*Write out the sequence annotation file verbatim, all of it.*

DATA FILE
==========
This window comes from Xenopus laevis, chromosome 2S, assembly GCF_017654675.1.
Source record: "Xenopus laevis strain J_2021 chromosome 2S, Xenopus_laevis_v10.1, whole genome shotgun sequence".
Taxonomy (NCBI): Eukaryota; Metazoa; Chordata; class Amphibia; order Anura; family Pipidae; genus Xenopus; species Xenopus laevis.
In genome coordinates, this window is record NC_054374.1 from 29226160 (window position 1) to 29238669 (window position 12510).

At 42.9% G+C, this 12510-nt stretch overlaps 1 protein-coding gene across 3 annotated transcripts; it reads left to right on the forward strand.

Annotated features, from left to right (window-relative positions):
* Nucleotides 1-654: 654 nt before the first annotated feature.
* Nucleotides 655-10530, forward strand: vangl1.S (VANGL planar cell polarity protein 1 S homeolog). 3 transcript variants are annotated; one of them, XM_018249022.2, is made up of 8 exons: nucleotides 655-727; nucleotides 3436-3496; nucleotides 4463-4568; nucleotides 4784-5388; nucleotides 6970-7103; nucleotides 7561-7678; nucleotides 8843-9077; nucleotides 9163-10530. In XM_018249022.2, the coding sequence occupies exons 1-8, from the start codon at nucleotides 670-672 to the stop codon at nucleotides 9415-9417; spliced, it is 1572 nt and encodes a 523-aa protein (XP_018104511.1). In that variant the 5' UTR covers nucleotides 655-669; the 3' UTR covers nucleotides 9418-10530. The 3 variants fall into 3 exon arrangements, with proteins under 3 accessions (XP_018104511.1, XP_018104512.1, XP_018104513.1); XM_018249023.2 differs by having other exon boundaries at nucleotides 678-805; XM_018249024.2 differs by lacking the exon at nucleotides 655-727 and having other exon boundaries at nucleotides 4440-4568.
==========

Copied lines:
This window comes from Xenopus laevis, chromosome 2S, assembly GCF_017654675.1.
Source record: "Xenopus laevis strain J_2021 chromosome 2S, Xenopus_laevis_v10.1, whole genome shotgun sequence".
Taxonomy (NCBI): Eukaryota; Metazoa; Chordata; class Amphibia; order Anura; family Pipidae; genus Xenopus; species Xenopus laevis.
In genome coordinates, this window is record NC_054374.1 from 29226160 (window position 1) to 29238669 (window position 12510).

At 42.9% G+C, this 12510-nt stretch overlaps 1 protein-coding gene across 3 annotated transcripts; it reads left to right on the forward strand.

Annotated features, from left to right (window-relative positions):
* Nucleotides 1-654: 654 nt before the first annotated feature.
* Nucleotides 655-10530, forward strand: vangl1.S (VANGL planar cell polarity protein 1 S homeolog). 3 transcript variants are annotated; one of them, XM_018249022.2, is made up of 8 exons: nucleotides 655-727; nucleotides 3436-3496; nucleotides 4463-4568; nucleotides 4784-5388; nucleotides 6970-7103; nucleotides 7561-7678; nucleotides 8843-9077; nucleotides 9163-10530. In XM_018249022.2, the coding sequence occupies exons 1-8, from the start codon at nucleotides 670-672 to the stop codon at nucleotides 9415-9417; spliced, it is 1572 nt and encodes a 523-aa protein (XP_018104511.1). In that variant the 5' UTR covers nucleotides 655-669; the 3' UTR covers nucleotides 9418-10530. The 3 variants fall into 3 exon arrangements, with proteins under 3 accessions (XP_018104511.1, XP_018104512.1, XP_018104513.1); XM_018249023.2 differs by having other exon boundaries at nucleotides 678-805; XM_018249024.2 differs by lacking the exon at nucleotides 655-727 and having other exon boundaries at nucleotides 4440-4568.